The ancient cemeteries around Arpera chiftlik, the likely source of several Red Polished vessels included in this catalogue, was described by Crowfoot in some detail in a letter to Murray on 28 April 1898. The clandestine nature of the excavations there ensured that no record was kept, and the site was not systematically explored until the early years of the First World War, when it was excavated by the Curator of the Cyprus Museum (see below). The letter is valuable because, as Crowfoot notes, even in its plundered state the surface indications provided some hint as to the chronology of the site through the different types of pottery.
[Note: The first part of the letter deals with a gold diadem, which had been offered for sale to the Museum, through Claude Cobham.]
Mr Cobham is sending two very fine specimens of early incised ware. I rode out yesterday to examine the site from which they came. There is a village named Arpera about half an hour beyond the Tekyé monastery, which contains two churches and between them I found traces of most extensive recent excavations. Three burial grounds have been exposed. One lies exactly between the two churches: fifty or sixty tombs have been opened, and I found lying about on the surface fragments of every style of painted and unpainted pottery which we have found at the Tekyé, and one or two fragments of the early unglazed white ware with black geometrical decorations and string-holes: but I found I found more of the early unpainted ware.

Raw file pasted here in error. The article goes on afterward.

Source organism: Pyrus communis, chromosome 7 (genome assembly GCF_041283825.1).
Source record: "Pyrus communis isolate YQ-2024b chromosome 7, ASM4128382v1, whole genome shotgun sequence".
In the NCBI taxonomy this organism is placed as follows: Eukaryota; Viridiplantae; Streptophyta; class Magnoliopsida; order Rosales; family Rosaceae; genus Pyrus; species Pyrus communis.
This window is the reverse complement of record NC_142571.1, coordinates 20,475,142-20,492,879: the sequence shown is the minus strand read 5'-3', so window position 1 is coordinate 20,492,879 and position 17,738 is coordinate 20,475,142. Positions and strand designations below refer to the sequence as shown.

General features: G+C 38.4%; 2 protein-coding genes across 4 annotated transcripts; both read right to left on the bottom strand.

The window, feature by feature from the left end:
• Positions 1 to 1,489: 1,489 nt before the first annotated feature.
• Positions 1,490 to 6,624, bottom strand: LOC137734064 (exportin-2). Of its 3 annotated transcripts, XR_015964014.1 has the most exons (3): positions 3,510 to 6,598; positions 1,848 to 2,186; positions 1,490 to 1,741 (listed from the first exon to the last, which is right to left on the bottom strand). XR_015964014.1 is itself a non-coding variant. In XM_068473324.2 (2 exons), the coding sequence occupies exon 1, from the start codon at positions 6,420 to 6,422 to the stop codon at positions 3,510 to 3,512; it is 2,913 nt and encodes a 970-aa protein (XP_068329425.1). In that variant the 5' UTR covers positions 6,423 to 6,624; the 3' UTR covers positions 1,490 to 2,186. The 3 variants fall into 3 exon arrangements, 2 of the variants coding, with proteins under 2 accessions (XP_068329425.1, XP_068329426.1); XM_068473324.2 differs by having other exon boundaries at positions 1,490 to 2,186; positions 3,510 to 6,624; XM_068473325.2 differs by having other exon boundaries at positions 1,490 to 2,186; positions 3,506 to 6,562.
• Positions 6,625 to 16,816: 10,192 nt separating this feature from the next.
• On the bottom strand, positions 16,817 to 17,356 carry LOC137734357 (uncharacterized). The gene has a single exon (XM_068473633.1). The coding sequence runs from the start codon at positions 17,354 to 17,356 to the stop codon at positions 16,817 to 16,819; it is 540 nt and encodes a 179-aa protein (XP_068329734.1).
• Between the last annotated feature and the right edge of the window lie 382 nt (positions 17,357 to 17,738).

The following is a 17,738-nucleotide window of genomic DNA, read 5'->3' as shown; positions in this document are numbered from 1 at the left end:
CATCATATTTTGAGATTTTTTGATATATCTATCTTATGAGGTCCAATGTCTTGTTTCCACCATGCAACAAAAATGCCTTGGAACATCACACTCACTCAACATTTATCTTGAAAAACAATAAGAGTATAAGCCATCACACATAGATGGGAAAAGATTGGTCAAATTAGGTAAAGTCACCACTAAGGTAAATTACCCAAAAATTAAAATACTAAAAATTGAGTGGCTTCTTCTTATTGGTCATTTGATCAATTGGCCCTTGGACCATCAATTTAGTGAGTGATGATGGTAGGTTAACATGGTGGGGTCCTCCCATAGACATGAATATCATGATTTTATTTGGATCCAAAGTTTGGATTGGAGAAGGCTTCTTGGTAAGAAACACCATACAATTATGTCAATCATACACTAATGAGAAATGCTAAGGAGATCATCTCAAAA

On higher ground west of this I found the second excavation: here only a few tombs had been opened and there were very few fragments of early unpainted ware.
The third site lay due east of the upper church and about 200 yards south of the first site. I saw fragments of plain red polished ware, also of red ware with reliefs and with impressed ornament, and also of red ware with incised lines and white fillings. But though over sixty tombs (or about that number) seemed to have been opened – and that during the last week or two – I did not find a single fragment of painted vase of any kind. This sharp division seemed to be sufficiently interesting to communicate to you, especially in view of the fineness of the pots which have come from the site.